The Koren Question

If the 49ers took a pass on David Boston, why would they possibly take a chance on Koren Robinson? That's a question organizational head honchos Mike Nolan and Scot McCloughan are mulling over this weekend, and the answers that pair come up with will say a lot about McCloughan's influence – Robinson was McCloughan's very first draft choice while he was Seattle's director of college scouting – and Nolan's determination to stock the organization only with "49ers kind of guys."

Is Robinson a 49ers kind of guy? Not by what he has shown anybody so far during his first four NFL seasons with the Seahawks, who finally got fed up enough with Robinson's act to release him earlier this week.

Or, more specifically, not by what Robinson showed anybody during his fourth NFL season last year, when he was suspended two games by Seattle for breaking team rules and also served an additional four-game suspension for violating the NFL's substance-abuse policy.

Robinson further shamed himself when he was arrested May 6 on suspicion of drunken driving, just six days after telling Seattle reporters he had quit drinking and just four months after entering a 30-day alcohol abuse program.

Records recently released show Robinson's blood-alcohol level in the May incident measured .191 percent in a pair of breath tests administered by police, well over the legal limit of .08. He faces a July 18 court date to answer to charges of DUI and reckless driving, both to which he has pleaded not guilty.

Of course, these issues could be deemed slightly irrelevant by a team as desperate as the 49ers are for a speedy, stretch-the-field receiver such as Robinson.

After the recent loss of Derrick Hamilton, likely for the entire 2005 season, the 49ers were deprived of the one receiver on their roster who had the combination of size and speed to provide a legitimate downfield dimension in their passing game. And even Hamilton, who hardly played at all as a rookie in 2004, still was raw and unproven as a guy who could consistently catch the ball once he got open.

The Niners have some potential with Arnaz Battle and Brandon Lloyd as their front-line receivers, but they severely need another legitimate threat to either complement that duo or move past them in the lineup.

Boston could have been that kind of player, and probably would have immediately become the best receiver on the roster had the team signed him when it was considering doing so this spring. But Boston has serious character issues, and also several brushes with the law and violations of NFL policies in his past.

Nolan met with Boston and seriously considered what he could bring to the team. But ultimately, despite Boston's positive association with new 49ers receivers coach Jerry Sullivan, Nolan declined to take on Boston and his heavy baggage, citing character issues and his desire to build the team with players who fit the mold of what the new coach wants his team to look like.

While Robinson might not carry quite the baggage of Boston, that seems to be only because he hasn't been around as long to develop as extensive a rap sheet.

Robinson was given multiple chances to get his act together in Seattle by coach Mike Holmgren, but common sense never seemed to kick in, following the pattern of Robinson's adult life. Robinson had scrapes with the law during his time at North Carolina State and, according to reports, he has been implicated in 21 – 21! – other cases for various infractions since 2003 – including driving 105 mph in a 60 mph zone and negligent driving.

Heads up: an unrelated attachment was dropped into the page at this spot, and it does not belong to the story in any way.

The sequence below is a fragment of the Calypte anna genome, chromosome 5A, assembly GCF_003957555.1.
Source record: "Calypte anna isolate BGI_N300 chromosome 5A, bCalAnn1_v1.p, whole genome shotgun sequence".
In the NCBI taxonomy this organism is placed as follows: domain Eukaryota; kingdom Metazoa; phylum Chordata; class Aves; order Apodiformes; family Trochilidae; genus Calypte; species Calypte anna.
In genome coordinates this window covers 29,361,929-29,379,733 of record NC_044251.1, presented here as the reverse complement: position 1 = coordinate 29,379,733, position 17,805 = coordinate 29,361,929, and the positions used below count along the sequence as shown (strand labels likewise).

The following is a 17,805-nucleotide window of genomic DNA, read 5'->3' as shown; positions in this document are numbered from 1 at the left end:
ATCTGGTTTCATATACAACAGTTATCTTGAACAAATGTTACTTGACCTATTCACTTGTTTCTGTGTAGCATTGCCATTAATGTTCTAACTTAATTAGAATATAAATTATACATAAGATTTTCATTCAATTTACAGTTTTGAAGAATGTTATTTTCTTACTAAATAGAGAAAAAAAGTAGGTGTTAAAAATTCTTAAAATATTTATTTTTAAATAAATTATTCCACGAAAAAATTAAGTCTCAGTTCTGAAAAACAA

Why would the 49ers even consider this guy? Well, there are at least two legitimate reasons.

The first is obvious. Robinson is 6-foot-1, 205 pounds and possesses elite speed at the NFL level. His breakaway ability is just what the Niners need and are looking for in their passing attack, and his explosiveness and run-after-the-catch ability also are skills not possessed by any of San Francisco's current receivers.

Robinson has proven he can produce, stepping in as a rookie starter in 2001 and producing great numbers the next year in his sophomore NFL season of 2002. That season, he became Seattle's big-play receiver with 78 receptions for 1,240 yards, becoming just the second player in team history to record 1,200 receiving yards and suggesting bigger and better days were ahead.

Instead, Robinson has frittered away his potential. But perhaps McCloughan can save him in the eyes of Nolan.

McCloughan was around to see Robinson's crash-and-burn last year in Seattle, but also his promising development in preceding years. McCloughan always has been high on Robinson and his ability, and – judging by Robinson's early success in Seattle – seemed to guess right when he made Robinson the ninth overall selection in the 2001 draft. That was the first draft presided over by McCloughan in Seattle, and he didn't miss on many picks during his four years with the team in that role.

Both Nolan and McCloughan said this past week they are anxious to add another receiving talent to the mix after the dust settles following early June cuts. There certainly are other options out there besides Robinson, but as far as providing what the Niners need, he clearly is one of the best available.

What the Niners need on the field, that is. What they don't need is another headache off the field – they've had plenty of those lately – and that makes Nolan particularly wary.

"If he doesn't seem to have the track record of being our kind of guy right now, I want to make sure that we're not vulnerable to something by bringing that guy onboard," Nolan said.

Surely, despite his problems, Robinson will find a job with somebody in the NFL. Will it be – or should it be – with the 49ers? They're currently in the process of trying to figure that out themselves and – as their verdict with Boston indicates – it won't be an easy decision.


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